[en] Objectives: To compare the in vitro activities of vancomycin and linezolid against methicillin resistant Staphyloccus aureus in our set up to help in formulating a better empirical treatment and reduce the emergence of vancomycin resistant Staphylococcus aureus. Methods: The study was conducted over a period of 6 months(July 1, 2009 - Dec 1, 2009). Fifty Methicillin resistant Staphylococcus aureus isolated from the clinical isolates of Military Hospital Rawalpindi were subjected to the determination of Minimum inhibitory concentrations of linezolid and vancomycin using E-strips. Results: All the isolated organisms were uniformly susceptible to both the antibiotics. Vancomycin showed higher minimum inhibitory concentrations (MICs) as compared to linezolid MICs. Conclusion: This study suggests that linezolid and vancomycin have similar in vitro efficacy for methicillin resistant Staphyloccus aureus infections. (author)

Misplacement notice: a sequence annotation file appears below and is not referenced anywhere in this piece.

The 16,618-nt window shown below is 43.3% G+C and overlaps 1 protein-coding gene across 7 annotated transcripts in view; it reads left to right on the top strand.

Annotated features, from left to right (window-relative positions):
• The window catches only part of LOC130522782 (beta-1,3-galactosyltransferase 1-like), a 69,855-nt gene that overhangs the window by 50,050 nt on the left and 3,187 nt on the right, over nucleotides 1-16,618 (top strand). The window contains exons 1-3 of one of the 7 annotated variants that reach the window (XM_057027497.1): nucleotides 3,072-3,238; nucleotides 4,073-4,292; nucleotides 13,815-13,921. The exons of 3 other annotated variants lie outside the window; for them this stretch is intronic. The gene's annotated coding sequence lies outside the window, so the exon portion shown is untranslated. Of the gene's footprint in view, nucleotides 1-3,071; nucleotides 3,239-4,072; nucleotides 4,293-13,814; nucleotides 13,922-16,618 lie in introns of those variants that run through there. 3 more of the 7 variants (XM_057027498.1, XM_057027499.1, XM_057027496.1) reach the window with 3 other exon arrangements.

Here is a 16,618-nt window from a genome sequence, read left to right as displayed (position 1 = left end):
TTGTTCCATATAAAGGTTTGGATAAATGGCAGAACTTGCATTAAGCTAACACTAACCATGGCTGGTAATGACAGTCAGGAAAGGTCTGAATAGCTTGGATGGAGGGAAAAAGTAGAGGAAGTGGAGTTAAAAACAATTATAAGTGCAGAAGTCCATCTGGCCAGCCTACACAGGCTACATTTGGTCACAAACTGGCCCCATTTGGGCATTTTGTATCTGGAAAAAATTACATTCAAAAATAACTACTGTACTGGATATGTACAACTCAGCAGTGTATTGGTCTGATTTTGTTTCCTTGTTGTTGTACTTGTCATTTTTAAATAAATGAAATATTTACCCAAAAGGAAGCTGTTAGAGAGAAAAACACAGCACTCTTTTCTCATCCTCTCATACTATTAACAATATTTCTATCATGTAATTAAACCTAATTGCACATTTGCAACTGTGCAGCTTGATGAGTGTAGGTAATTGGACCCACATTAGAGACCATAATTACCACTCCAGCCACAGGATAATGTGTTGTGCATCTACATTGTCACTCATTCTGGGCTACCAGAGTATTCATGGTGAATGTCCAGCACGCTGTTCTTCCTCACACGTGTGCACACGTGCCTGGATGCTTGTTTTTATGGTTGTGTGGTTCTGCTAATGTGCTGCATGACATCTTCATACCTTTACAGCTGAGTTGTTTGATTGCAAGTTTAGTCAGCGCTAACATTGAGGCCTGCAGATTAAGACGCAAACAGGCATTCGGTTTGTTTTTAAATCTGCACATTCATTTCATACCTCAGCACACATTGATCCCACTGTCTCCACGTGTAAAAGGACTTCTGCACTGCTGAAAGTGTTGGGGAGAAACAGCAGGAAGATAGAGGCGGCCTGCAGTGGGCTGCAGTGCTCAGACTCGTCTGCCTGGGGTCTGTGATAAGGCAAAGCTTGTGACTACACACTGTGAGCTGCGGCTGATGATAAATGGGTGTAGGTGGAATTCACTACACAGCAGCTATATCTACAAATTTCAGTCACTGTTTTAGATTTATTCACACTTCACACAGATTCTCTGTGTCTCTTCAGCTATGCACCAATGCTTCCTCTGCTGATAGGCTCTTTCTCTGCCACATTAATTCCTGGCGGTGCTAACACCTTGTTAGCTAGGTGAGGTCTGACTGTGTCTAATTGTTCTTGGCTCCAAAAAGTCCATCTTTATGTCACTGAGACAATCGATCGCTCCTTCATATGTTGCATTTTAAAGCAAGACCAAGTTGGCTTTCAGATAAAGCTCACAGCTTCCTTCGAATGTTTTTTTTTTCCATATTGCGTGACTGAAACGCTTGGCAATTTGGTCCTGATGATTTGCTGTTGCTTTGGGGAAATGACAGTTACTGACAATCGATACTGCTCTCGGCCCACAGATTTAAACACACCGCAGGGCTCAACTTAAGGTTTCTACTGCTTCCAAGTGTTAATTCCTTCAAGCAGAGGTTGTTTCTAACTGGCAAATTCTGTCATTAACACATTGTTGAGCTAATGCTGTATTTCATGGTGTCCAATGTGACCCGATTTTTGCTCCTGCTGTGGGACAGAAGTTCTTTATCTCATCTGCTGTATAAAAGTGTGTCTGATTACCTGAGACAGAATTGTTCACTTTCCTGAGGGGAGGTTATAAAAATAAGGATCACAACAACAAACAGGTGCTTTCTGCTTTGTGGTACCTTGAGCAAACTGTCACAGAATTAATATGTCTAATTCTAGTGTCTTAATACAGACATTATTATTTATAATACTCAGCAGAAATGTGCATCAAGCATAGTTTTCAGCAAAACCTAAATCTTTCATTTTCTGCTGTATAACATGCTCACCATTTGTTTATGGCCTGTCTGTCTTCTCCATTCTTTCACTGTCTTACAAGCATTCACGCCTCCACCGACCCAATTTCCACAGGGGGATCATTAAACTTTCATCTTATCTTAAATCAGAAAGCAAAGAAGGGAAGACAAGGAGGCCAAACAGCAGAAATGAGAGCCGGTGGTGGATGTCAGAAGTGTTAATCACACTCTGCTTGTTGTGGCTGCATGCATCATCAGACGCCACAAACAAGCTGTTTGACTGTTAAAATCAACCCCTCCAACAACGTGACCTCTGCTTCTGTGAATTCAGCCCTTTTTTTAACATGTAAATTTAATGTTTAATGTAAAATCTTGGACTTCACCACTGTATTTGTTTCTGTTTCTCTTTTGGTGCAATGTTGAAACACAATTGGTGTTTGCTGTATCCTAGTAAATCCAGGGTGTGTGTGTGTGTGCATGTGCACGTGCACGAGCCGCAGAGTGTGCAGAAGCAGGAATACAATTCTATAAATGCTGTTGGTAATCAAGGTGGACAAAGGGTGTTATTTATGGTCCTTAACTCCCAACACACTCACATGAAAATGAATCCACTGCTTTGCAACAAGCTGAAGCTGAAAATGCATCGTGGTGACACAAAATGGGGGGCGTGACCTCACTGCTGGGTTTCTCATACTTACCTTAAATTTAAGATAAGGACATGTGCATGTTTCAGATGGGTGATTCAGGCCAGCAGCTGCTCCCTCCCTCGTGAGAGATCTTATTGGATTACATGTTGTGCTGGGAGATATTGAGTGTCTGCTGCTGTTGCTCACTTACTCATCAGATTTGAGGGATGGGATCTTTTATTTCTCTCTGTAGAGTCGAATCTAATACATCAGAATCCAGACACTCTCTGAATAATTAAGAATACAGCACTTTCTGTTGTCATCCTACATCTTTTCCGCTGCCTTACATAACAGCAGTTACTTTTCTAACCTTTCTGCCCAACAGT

[en] A sensitive double-antibody radioimmunoassay for staphylococcal enterotoxins A and B is described. The separation of the primary antigen-antibody complex of enterotoxin A and B was achieved with an anti-rabbit gamma globulin from goats. Radioiodinated aggregate fractions of staphylococcal enterotoxins exhibited reduced immunological activity and showed little competition with non-radioactive enterotoxin. The radioimmunoassay was successfully applied for the quantitation of enterotoxins in food. (author)